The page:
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Channel Islands


Most of the world’s population lives in coastal areas, and the Channel Islands are right next to one of the world's largest population centers, lying less than 25 miles offshore from Los Angeles County. Despite the proximity of the burgeoning southern California population, the 5 northern Channel Islands are relatively undeveloped. Instead, the islands, and the surrounding waters are home to a rich and vibrant marine community and fertile fishing grounds and also contain many important submerged archeological and cultural resources, some of which are over 10,000 years old.

The combination of warm currents from Baja California and cool currents from the north produces highly productive coastal waters which result in a great variety of plants an animals. The area is home to large nearshore forests of giant kelp, abundant and diverse populations of cetaceans, seals, sea lions and seabirds. The Channel Islands encompass a diversity of habitats such as kelp forest, rocky intertidal, sandy beach, seagrass meadow, deep rocky reef and open water habitats. However, once abundant species such as rockfish and abalone are now at very low population levels, and the Channel Islands region is one of the first in the world to develop an ecological network of marine protected areas to help protect and conserve these species. These areas selected through a scientific-based analysis with input from resources users and conservationists. In total, nearly 20 percent of state waters around the islands are closed to all resource extraction in order to restore and maintain healthy marine populations.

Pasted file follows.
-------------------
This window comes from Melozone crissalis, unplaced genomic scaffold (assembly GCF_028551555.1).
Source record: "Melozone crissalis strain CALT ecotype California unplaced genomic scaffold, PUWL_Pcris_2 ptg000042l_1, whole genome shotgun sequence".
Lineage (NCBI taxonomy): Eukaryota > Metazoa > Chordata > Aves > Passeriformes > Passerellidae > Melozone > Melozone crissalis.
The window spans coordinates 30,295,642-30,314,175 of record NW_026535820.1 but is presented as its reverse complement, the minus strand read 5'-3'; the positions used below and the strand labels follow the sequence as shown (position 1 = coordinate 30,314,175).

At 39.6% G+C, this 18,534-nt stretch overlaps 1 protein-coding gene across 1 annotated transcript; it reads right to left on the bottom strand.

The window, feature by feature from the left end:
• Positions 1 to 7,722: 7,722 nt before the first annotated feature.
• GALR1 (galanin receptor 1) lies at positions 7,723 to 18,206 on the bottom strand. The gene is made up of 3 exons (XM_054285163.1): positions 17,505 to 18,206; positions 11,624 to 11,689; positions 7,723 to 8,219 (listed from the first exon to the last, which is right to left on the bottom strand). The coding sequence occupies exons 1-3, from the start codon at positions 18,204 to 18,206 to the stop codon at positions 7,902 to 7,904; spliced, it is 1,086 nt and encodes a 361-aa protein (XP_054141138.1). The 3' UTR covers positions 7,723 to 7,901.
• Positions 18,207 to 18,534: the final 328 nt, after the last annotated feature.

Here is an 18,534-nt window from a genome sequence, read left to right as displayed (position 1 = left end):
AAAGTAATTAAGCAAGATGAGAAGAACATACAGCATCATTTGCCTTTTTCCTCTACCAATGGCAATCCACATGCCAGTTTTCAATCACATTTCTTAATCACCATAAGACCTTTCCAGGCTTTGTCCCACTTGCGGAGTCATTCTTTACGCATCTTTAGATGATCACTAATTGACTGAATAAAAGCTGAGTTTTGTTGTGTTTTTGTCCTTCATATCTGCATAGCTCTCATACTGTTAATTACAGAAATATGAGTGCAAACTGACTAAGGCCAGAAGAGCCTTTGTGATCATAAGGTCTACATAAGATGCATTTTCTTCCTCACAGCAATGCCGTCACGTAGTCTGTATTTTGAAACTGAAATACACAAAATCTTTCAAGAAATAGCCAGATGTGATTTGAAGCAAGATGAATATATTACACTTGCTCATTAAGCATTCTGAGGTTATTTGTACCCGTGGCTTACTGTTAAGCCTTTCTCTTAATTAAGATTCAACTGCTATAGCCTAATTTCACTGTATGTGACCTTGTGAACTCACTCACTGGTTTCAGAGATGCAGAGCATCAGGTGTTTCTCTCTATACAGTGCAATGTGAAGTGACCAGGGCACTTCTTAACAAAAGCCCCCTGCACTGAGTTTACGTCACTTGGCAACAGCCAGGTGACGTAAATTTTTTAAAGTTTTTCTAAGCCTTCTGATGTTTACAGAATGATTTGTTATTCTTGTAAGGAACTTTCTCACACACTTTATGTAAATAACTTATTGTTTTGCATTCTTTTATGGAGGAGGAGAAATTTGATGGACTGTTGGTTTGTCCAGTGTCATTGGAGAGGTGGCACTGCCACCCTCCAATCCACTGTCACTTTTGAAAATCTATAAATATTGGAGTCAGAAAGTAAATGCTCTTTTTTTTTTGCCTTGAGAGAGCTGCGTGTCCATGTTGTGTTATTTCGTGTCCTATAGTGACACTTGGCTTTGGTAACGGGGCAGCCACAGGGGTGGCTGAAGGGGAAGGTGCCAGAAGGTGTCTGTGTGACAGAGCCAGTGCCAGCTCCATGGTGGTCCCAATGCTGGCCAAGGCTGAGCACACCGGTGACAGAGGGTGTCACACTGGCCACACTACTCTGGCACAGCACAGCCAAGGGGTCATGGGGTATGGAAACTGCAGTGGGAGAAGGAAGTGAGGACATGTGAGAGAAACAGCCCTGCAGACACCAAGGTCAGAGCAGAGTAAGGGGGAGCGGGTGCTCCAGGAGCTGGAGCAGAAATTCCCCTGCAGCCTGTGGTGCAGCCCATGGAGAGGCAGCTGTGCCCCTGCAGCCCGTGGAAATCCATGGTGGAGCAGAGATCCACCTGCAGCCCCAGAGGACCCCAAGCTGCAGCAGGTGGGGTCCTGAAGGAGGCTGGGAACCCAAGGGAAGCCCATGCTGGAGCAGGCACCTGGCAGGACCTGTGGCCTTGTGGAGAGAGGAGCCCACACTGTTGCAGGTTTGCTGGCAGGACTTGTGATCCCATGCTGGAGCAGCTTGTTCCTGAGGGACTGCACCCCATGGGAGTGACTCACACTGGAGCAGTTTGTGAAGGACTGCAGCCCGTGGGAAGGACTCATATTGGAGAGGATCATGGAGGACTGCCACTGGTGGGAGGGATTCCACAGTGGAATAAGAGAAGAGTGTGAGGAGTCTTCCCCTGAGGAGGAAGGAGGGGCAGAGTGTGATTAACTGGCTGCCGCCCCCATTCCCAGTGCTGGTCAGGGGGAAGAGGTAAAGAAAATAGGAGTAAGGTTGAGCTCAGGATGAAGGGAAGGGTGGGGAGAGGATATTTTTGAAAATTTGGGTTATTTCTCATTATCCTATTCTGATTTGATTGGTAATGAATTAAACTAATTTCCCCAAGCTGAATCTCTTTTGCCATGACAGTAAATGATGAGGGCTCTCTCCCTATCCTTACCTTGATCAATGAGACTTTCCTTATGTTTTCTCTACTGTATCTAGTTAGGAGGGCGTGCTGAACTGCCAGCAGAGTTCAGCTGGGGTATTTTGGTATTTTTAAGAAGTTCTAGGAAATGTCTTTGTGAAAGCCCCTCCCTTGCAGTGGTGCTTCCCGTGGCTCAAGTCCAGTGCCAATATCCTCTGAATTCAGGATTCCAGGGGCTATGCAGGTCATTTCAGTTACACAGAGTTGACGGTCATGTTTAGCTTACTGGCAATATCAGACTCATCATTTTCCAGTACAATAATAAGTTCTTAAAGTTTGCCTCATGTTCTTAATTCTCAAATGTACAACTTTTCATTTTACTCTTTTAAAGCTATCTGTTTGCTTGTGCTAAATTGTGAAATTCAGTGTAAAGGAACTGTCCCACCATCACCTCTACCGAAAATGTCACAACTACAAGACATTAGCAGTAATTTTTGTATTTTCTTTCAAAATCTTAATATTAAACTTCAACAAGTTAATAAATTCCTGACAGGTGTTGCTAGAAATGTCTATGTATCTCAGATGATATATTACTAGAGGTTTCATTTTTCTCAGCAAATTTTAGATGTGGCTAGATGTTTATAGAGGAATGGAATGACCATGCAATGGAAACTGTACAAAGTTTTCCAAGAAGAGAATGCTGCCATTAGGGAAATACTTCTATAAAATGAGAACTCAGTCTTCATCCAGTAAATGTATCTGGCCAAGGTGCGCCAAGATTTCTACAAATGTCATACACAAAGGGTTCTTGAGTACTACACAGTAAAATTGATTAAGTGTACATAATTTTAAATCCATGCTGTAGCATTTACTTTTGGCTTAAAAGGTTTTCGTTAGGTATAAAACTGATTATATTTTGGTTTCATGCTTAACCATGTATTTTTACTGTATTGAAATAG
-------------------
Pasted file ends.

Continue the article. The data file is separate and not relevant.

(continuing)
Cultural Importance
Ecological Uniqueness
Protected Areas



Channel Islands National Marine Sanctuary
Channel Islands National Park
Channel Islands Photo Gallery
Channel Islands – Encyclopedia of the Sanctuary
Channel Islands on Wikipedia
Channel Islands Marine Sanctuary Foundation
Channel Islands MPAs - in state waters



Channel Islands National Marine Sanctuary Video Gallery




Vido Clips From Channel Islands Harbor




Channel Islands - Stock Footage

Garibaldi, California's state fish. Photo: NOAA- CINMS

California sea lion. Photo: NOAA, Glenn Allen

Blood Star. Photo: NOAA, Laura Francis